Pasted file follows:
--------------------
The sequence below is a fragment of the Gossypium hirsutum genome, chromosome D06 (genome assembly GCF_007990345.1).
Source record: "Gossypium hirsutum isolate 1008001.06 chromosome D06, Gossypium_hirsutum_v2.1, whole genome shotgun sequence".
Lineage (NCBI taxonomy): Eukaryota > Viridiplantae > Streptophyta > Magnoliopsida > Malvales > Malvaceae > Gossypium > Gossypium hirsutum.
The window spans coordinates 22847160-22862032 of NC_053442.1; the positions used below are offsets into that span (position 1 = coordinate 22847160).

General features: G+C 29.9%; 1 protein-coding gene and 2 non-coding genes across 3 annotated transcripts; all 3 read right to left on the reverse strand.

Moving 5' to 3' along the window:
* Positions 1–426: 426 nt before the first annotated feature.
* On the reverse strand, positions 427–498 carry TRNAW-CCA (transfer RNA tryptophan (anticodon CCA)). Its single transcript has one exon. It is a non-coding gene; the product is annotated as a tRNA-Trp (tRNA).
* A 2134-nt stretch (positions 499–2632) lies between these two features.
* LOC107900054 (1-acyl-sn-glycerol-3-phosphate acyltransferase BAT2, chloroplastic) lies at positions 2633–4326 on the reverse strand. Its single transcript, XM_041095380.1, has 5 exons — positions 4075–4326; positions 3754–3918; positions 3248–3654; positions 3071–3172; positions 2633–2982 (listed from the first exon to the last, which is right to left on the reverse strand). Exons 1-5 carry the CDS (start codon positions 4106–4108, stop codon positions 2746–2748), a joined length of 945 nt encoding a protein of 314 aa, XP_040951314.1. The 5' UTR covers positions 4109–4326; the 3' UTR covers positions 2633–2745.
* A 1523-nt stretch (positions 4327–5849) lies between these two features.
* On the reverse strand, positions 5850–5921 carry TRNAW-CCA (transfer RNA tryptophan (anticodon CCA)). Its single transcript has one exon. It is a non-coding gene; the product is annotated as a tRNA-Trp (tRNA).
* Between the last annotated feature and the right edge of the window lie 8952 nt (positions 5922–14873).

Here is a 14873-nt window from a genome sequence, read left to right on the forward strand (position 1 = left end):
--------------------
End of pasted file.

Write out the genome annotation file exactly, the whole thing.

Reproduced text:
The sequence below is a fragment of the Gossypium hirsutum genome, chromosome D06 (genome assembly GCF_007990345.1).
Source record: "Gossypium hirsutum isolate 1008001.06 chromosome D06, Gossypium_hirsutum_v2.1, whole genome shotgun sequence".
Lineage (NCBI taxonomy): Eukaryota > Viridiplantae > Streptophyta > Magnoliopsida > Malvales > Malvaceae > Gossypium > Gossypium hirsutum.
The window spans coordinates 22847160-22862032 of NC_053442.1; the positions used below are offsets into that span (position 1 = coordinate 22847160).

General features: G+C 29.9%; 1 protein-coding gene and 2 non-coding genes across 3 annotated transcripts; all 3 read right to left on the reverse strand.

Moving 5' to 3' along the window:
* Positions 1–426: 426 nt before the first annotated feature.
* On the reverse strand, positions 427–498 carry TRNAW-CCA (transfer RNA tryptophan (anticodon CCA)). Its single transcript has one exon. It is a non-coding gene; the product is annotated as a tRNA-Trp (tRNA).
* A 2134-nt stretch (positions 499–2632) lies between these two features.
* LOC107900054 (1-acyl-sn-glycerol-3-phosphate acyltransferase BAT2, chloroplastic) lies at positions 2633–4326 on the reverse strand. Its single transcript, XM_041095380.1, has 5 exons — positions 4075–4326; positions 3754–3918; positions 3248–3654; positions 3071–3172; positions 2633–2982 (listed from the first exon to the last, which is right to left on the reverse strand). Exons 1-5 carry the CDS (start codon positions 4106–4108, stop codon positions 2746–2748), a joined length of 945 nt encoding a protein of 314 aa, XP_040951314.1. The 5' UTR covers positions 4109–4326; the 3' UTR covers positions 2633–2745.
* A 1523-nt stretch (positions 4327–5849) lies between these two features.
* On the reverse strand, positions 5850–5921 carry TRNAW-CCA (transfer RNA tryptophan (anticodon CCA)). Its single transcript has one exon. It is a non-coding gene; the product is annotated as a tRNA-Trp (tRNA).
* Between the last annotated feature and the right edge of the window lie 8952 nt (positions 5922–14873).

Here is a 14873-nt window from a genome sequence, read left to right on the forward strand (position 1 = left end):